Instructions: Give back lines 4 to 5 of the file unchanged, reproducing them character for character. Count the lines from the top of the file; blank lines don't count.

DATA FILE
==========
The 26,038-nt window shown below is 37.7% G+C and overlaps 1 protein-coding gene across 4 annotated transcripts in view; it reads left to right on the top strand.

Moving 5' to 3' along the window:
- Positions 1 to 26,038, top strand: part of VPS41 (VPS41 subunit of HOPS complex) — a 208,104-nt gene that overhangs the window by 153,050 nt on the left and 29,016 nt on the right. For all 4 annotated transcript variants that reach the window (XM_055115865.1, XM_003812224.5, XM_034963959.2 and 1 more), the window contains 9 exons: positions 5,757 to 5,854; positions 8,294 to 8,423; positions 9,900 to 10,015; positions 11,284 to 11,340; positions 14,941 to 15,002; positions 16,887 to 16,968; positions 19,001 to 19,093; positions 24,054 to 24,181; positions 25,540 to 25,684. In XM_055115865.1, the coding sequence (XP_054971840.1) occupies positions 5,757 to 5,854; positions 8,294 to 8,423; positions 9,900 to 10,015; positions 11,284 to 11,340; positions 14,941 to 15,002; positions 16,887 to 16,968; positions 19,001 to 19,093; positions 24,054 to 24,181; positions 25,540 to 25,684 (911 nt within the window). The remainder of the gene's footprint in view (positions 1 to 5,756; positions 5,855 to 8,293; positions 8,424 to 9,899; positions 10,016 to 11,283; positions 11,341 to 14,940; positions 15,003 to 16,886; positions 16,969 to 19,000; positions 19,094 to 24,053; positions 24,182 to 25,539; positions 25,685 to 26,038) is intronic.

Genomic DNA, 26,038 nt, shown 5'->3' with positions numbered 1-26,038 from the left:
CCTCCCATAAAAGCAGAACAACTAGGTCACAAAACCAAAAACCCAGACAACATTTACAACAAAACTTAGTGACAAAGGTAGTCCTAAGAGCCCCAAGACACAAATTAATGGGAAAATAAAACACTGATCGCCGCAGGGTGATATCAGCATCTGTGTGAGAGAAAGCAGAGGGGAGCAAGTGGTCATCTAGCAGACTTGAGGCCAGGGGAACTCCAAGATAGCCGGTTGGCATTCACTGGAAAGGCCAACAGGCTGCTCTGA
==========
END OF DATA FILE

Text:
Genomic DNA, 26,038 nt, shown 5'->3' with positions numbered 1-26,038 from the left:
CCTCCCATAAAAGCAGAACAACTAGGTCACAAAACCAAAAACCCAGACAACATTTACAACAAAACTTAGTGACAAAGGTAGTCCTAAGAGCCCCAAGACACAAATTAATGGGAAAATAAAACACTGATCGCCGCAGGGTGATATCAGCATCTGTGTGAGAGAAAGCAGAGGGGAGCAAGTGGTCATCTAGCAGACTTGAGGCCAGGGGAACTCCAAGATAGCCGGTTGGCATTCACTGGAAAGGCCAACAGGCTGCTCTGA